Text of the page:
Bure Valley Group is an investment brokerage business which links successful investors with exciting, innovative UK startups seeking funding. This content is for information purposes only and should not be taken as financial or investment advice.
One of the most difficult judgments successful investors need to make is how much potential a company in its infancy possesses. Will this startup flop into a total failure or could it grow into the next Apple, Twitter or Craigslist? Which criteria should you use and, crucially, how can you accurately value an early-stage company to negotiate reasonable ownership?
In this short guide, our investment team here at Bure Valley Group offer some thoughts on early-stage company valuation and what options are available to prospective investors. To find out more about our own EIS and other investment opportunities, visit our portfolio page here. To enquire about our latest projects and funding, you can reach us via:
+44 160 334 0827
Why valuation matters
There is no universally-agreed way to value a startup. It is often said that the valuation of infant companies is more of an art than a science. Yet finding legitimate ways to perform valuations is crucial both for the entrepreneur and the investor; after all, it will determine how much the latter can own in the business in exchange for their investment. For example, suppose a business owner seeks a £700,000 investment for where a pre-money valuation stands at £2.8m, which would give the investor a 25% stake in the business. If instead the pre-money valuation is revised to £4m then the stake changes to 17.5%.
Ways to value startups
Here are some of the valid, time-honoured approaches which can be used to value an early-stage company seeking investment:
Cash flow analysis
This is a common way to value publicly listed companies and it’s sometimes called discounted cash flow analysis (DCF). There are different models used in cash flow analysis but they all essentially involve making an estimation of how much money the company is expected to make in the future. The cash flow is often called “discounted” because the worth of the future cash expected to stakeholders is worked out using a discount rate. Of course, working out how much an early-stage company will eventually make is, at best, an educated guess. Typically, business owners are very optimistic and it takes the help of an investment firm (such as ourselves here at Bure Valley Group) to help manage expectations.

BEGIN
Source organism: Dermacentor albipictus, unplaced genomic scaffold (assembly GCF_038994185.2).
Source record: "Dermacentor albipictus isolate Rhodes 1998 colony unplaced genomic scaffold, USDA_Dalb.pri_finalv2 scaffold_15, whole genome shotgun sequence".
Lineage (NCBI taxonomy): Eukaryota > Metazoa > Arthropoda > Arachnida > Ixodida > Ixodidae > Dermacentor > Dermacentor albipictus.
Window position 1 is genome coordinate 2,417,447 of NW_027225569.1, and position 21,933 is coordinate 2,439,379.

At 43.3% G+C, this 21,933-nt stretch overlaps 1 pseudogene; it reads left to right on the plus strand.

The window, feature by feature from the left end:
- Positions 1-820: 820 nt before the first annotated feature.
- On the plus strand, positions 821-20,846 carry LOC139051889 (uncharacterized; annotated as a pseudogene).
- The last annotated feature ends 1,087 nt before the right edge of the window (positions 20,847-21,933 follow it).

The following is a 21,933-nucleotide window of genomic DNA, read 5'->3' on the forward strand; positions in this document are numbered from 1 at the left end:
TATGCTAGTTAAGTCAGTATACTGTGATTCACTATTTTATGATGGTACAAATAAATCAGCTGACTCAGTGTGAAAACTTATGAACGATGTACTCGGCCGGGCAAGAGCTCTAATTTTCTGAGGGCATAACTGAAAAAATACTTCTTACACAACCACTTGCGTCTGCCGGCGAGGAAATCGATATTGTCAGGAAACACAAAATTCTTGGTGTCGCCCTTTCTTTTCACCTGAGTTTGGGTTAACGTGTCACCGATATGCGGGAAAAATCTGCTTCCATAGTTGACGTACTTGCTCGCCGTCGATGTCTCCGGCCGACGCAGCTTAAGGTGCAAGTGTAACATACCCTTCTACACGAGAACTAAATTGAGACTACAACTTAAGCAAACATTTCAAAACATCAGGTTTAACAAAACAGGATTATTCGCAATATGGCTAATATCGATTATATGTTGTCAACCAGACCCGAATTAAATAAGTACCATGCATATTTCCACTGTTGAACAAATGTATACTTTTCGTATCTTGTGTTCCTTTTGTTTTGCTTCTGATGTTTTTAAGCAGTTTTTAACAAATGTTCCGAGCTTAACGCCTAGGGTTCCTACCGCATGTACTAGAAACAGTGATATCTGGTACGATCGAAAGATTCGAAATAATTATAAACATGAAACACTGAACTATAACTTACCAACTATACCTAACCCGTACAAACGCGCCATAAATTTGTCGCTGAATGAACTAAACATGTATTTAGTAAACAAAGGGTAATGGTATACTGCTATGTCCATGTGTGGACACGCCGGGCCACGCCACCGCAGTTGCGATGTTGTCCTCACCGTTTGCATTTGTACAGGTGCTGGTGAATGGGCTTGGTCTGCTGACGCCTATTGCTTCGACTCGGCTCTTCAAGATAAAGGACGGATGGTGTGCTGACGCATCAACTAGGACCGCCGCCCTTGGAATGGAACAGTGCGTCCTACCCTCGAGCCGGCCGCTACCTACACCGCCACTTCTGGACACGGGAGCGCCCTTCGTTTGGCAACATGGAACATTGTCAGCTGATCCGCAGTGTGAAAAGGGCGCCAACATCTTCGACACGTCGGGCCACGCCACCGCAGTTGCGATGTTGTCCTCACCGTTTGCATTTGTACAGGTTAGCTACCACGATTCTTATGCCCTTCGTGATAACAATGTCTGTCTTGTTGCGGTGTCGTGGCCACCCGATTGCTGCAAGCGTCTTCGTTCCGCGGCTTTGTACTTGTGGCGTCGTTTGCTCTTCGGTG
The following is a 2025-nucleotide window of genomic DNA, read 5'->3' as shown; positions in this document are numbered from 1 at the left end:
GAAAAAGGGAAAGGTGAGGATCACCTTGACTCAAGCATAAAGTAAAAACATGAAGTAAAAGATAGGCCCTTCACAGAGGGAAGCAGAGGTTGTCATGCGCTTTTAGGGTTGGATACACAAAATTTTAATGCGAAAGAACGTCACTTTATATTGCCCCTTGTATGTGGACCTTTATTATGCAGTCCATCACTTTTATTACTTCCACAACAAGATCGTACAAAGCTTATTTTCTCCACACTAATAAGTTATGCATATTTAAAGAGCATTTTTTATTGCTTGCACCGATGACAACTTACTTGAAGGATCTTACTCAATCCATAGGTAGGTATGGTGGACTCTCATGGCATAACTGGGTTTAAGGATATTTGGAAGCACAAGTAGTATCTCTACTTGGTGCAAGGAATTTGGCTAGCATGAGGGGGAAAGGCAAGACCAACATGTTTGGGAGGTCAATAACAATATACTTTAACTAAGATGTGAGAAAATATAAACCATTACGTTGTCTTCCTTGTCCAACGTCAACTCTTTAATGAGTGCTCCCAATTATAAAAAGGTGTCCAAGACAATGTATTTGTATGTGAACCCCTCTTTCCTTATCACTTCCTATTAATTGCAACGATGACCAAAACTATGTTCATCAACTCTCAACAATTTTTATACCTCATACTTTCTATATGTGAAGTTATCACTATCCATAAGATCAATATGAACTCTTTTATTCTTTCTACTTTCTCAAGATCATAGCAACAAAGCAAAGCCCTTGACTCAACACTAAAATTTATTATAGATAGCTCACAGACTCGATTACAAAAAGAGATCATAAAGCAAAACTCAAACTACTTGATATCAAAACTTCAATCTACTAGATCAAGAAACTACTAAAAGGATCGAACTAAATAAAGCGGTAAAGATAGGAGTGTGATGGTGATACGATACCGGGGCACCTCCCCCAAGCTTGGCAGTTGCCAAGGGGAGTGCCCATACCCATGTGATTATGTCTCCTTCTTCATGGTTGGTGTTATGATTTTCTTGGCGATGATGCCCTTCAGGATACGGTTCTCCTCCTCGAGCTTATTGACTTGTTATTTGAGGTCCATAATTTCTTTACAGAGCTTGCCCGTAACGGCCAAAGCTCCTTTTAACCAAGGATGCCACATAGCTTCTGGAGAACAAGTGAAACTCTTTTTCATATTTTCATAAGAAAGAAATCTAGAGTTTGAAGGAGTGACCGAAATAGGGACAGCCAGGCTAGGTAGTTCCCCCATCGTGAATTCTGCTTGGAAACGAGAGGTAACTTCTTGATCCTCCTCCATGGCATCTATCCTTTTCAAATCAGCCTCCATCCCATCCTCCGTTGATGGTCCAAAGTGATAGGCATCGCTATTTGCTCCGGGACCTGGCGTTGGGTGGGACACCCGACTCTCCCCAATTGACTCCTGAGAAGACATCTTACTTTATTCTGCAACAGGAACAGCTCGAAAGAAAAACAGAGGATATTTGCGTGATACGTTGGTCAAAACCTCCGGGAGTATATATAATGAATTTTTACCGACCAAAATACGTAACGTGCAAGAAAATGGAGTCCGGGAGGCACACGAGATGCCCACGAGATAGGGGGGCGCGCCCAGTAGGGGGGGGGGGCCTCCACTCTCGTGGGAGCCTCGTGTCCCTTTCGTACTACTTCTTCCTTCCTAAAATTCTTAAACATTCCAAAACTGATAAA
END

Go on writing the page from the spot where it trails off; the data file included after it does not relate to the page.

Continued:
Projections of future performance
One of the limitations of early-stage company valuation lies in the lack of historical data. Whilst publicly-traded companies have often operated for many years with a clearly-accessible record of performance data for investors, startups have no such data available. However, it is possible to make future performance projections based on different versions of the “multiples method” (e.g. First Chicago Method). Here, the target startup is compared to a set of similar businesses which are already operating in the sector and at the same stage in the business development cycle. This can give investors a good idea of where the target could end up, although one big drawback is that the approach risks over/under-valuing the sector in question.
The Berkus Method
Devised by the famous angel investor Dave Berkus, this method involves investors taking a look at five aspects of the target company and assigning a value to each one. These aspects are:
- The “soundness” of the idea.
- The quality and viability of the product.
- The quality of the team operating the business.
- The quality of the board.
- The performance of initial sales.
This approach is often attractive to prospective investors as it helps to quantify the risk involved with critical aspects of the business. If three out of the five score poorly, for instance, then the business quickly starts to look like a bad investment. If all look healthy, however, then prospects look much better. Similar methods have been developed to build on this approach such as the Payne Scorecard Method. This method looks at other criteria such as the sales channels available to the target business, the “size of the opportunity” and “stage of the business”.
The weakness of this approach, of course, is that it places a lot of weight upon the instincts, gut feelings and personal judgement of the investor. These might be correct for much of the time, yet it is difficult – if not impossible – to make accurate judgements 100% of the time. Here, it can be helpful to incorporate some of the other aforementioned methods into the valuation process as well. As the company in question develops and more performance data becomes available, it can then be sensible to shift focus towards more quantity-based methods.
Many factors and influences can determine the valuation of an early-stage company. Many of these are helpful and valid, whilst others might be the product of investor bias, inexperience or short-sightedness. Here at Bure Valley Group, our team is here to assist.
If you are a successful investor looking for EIS investment opportunities, or if you are a business owner looking for funding, then we’d love to hear from you.
Get in touch today to start a conversation with our team, and discuss some of the great investment memorandums we have available:
+44 160 334 0827